TIM Tools have been successfully used in individual schools and entire school systems around the world. Although the original version of TIM Tools was designed with American public schools in mind, the current version includes customizable roles and zones making it easy to configure a TIM Tools instance to match the structure of just about any type of school system.


1. Create the Structure You Want

A single TIM Tools instance can easily be configured to support a centralized system of school administration—even at the national level. If a national system has only a few hundred schools, it may be that there would be no need to even use the zones feature. In most cases, however, the zones feature will help with the organization, management, and reporting of school data. A ministry that has no geographical grouping of schools may wish to group schools by level, for example:

    • Directorate of Primary Education
    • Directorate of Secondary Education
    • Directorate of Technical and Vocational Education

Or schools may be grouped by some other combination of characteristics, for example:

    • English-speaking Catholic Schools
    • English-speaking Public Schools
    • French-speaking Catholic Schools
    • French-speaking Public Schools

And, of course, where the schools are administered by geographic area, an education ministry might create zones for each district education office, academic region, or local authority. You can give any name you want to the zones you create within a TIM Tools instance. There is no limit to the number of zones you can create and there is no limit to the number of schools you add to any zone.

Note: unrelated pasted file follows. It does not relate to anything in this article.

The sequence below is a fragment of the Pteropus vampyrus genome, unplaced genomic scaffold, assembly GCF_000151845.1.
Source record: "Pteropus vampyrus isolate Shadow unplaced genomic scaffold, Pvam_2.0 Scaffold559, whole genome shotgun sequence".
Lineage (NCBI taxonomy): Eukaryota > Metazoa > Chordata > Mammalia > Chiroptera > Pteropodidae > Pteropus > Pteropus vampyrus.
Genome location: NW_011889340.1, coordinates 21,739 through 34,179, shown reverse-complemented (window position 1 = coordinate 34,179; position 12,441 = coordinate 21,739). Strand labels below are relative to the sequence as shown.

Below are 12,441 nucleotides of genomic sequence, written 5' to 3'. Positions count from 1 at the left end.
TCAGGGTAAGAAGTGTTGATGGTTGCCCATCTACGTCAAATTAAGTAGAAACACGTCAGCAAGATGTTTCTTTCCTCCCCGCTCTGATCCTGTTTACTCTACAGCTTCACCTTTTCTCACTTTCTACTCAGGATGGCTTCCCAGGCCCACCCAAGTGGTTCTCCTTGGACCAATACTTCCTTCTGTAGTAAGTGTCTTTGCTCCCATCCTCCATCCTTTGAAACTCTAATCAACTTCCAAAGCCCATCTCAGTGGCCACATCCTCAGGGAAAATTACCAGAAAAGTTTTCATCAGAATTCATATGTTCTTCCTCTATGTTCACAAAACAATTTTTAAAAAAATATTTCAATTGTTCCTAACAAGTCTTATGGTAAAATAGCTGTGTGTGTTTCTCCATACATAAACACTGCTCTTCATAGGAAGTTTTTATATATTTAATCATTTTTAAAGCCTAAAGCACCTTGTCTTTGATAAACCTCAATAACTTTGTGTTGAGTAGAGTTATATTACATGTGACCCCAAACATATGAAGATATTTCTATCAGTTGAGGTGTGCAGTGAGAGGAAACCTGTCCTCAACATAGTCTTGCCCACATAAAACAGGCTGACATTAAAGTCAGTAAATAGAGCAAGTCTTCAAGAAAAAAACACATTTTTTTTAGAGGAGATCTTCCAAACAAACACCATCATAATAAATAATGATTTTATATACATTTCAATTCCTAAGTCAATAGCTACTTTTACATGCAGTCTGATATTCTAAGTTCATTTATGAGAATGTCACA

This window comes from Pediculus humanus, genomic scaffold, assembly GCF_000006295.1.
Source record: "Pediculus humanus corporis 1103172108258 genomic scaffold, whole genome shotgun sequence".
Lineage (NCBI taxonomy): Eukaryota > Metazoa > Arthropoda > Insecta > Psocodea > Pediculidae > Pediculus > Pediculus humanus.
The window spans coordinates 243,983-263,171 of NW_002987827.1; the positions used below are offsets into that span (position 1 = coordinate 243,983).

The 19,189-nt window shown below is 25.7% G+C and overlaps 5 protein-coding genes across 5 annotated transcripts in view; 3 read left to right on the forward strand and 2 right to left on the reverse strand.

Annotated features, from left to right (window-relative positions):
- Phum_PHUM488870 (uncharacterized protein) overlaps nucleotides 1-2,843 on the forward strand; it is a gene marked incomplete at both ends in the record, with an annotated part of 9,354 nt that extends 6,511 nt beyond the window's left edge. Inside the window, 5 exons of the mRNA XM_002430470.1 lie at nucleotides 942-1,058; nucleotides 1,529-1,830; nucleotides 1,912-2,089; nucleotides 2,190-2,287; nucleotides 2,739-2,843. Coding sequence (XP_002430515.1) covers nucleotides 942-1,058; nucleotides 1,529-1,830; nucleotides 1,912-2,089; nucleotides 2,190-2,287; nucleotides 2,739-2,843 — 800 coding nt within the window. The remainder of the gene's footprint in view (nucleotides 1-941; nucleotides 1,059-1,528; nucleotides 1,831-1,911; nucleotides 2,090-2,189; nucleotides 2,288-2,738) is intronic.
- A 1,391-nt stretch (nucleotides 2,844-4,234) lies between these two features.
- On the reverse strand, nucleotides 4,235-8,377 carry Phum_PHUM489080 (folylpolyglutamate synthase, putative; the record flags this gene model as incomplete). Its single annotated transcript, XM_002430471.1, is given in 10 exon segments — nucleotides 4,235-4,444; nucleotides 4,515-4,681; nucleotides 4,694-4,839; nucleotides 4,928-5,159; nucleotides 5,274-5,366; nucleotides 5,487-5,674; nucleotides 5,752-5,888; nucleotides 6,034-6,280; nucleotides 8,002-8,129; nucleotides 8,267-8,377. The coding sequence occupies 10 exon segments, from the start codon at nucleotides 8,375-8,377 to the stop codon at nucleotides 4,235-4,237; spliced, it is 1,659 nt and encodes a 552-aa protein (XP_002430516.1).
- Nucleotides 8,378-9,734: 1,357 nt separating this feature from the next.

2. Define the Roles You Want

Each new instance of TIM Tools includes eight predefined roles: Super Administrator, District (system-wide) Leader, Zone Leader, School Leader, District Observer, Zone Observer, School Observer, and Teacher. These default roles were created to support a typical school district client in the United States and work well in other countries with similar school system structures such as Canada. With a bit of tweaking, however, the member roles can be redefined to work in just about any situation.

Any default role can be duplicated and renamed to match your organizational structure. The permissions for a newly-created role can then be adjusted so that persons assigned to that role will have exactly the set of privileges you desire for them. You may want some roles to have permission to add new members or to re-assign existing members to new schools or new positions. You might want other roles to have permission to download data from the TIM Tools system. 

And, of course, you can define the permissions to match the structure you’ve created. You might give a school principal access only to the data from his or her own school. You could create a position of regional director and give that person access to the data from all the schools in that region. Or maybe you want to create a role for a national researcher with access to all data. Each type of permission is assignable to the school, zone, or system-wide structure you created.

Additional information about using zones and roles is available in the TIM Tools Administration Guide.

If you would like to know more about how TIM Tools can be used within your school or school system, please do not hesitate to contact us at TIM@fcit.us. We would be happy to explain how TIM Tools can help to make more effective use of the technology investments you have made or plan to make.


Roy Winkelman is a 40+ year veteran teacher of students from every level kindergarten through graduate school. As the former Director of FCIT, he began the Center's focus on providing students with rich content collections from which to build their understanding. When not glued to his keyboard, Dr. Winkelman can usually be found puttering around his tomato garden in Pittsburgh.